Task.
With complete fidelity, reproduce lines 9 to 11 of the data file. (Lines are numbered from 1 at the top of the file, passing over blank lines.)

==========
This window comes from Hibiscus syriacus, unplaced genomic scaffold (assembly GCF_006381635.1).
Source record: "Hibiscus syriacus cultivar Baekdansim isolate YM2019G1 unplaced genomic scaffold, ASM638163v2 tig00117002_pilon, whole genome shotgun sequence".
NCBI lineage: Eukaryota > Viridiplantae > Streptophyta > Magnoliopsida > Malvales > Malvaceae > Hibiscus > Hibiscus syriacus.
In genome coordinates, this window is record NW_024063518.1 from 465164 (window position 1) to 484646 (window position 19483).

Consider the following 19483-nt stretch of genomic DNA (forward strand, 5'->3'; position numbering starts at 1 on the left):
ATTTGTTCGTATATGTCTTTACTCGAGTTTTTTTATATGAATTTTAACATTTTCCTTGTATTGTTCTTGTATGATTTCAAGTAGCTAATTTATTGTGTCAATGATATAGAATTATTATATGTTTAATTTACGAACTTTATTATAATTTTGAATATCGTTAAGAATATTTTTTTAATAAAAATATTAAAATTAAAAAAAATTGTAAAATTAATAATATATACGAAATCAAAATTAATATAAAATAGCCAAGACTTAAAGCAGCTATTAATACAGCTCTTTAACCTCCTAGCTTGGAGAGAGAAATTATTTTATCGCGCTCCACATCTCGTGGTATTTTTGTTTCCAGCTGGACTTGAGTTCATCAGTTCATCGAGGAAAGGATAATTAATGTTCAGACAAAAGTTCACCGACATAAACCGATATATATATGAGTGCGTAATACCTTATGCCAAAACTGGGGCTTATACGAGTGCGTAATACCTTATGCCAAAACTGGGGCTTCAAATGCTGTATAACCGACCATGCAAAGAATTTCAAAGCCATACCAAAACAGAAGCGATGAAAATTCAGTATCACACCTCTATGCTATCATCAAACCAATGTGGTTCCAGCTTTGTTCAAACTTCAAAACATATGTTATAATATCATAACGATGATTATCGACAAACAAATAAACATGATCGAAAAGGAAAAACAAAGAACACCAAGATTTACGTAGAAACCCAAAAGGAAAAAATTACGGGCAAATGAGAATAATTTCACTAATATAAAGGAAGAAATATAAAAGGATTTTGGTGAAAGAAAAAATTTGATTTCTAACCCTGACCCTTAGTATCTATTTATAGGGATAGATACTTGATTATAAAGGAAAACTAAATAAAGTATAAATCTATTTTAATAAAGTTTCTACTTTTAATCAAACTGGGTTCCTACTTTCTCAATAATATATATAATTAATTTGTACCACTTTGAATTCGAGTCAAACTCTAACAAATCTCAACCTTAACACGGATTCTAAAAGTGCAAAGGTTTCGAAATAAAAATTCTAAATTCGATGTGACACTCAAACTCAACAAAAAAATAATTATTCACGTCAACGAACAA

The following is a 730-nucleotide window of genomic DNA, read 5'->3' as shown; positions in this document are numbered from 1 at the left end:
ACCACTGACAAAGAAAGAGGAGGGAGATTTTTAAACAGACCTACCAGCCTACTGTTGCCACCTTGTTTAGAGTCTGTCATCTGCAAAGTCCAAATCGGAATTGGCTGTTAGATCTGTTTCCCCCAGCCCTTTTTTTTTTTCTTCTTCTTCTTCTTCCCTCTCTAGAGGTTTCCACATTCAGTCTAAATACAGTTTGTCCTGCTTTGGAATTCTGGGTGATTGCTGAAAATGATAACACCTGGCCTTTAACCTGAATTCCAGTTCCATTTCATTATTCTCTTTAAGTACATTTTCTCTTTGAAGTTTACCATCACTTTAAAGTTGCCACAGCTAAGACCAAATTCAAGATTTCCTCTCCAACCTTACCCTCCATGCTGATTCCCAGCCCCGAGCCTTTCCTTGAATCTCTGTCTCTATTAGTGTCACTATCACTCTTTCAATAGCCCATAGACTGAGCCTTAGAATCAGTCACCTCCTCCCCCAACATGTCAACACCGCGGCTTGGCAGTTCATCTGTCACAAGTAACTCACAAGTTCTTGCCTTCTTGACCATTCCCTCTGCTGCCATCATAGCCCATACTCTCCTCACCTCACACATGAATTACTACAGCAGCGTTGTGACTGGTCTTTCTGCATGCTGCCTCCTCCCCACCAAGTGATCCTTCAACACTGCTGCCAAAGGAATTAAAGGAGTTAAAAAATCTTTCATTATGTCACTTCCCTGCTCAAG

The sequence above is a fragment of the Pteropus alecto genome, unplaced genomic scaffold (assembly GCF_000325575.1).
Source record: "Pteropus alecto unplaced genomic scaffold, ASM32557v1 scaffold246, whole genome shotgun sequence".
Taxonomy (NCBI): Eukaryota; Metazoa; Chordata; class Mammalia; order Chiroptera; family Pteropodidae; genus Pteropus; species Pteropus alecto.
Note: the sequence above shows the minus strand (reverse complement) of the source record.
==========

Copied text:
The sequence above is a fragment of the Pteropus alecto genome, unplaced genomic scaffold (assembly GCF_000325575.1).
Source record: "Pteropus alecto unplaced genomic scaffold, ASM32557v1 scaffold246, whole genome shotgun sequence".
Taxonomy (NCBI): Eukaryota; Metazoa; Chordata; class Mammalia; order Chiroptera; family Pteropodidae; genus Pteropus; species Pteropus alecto.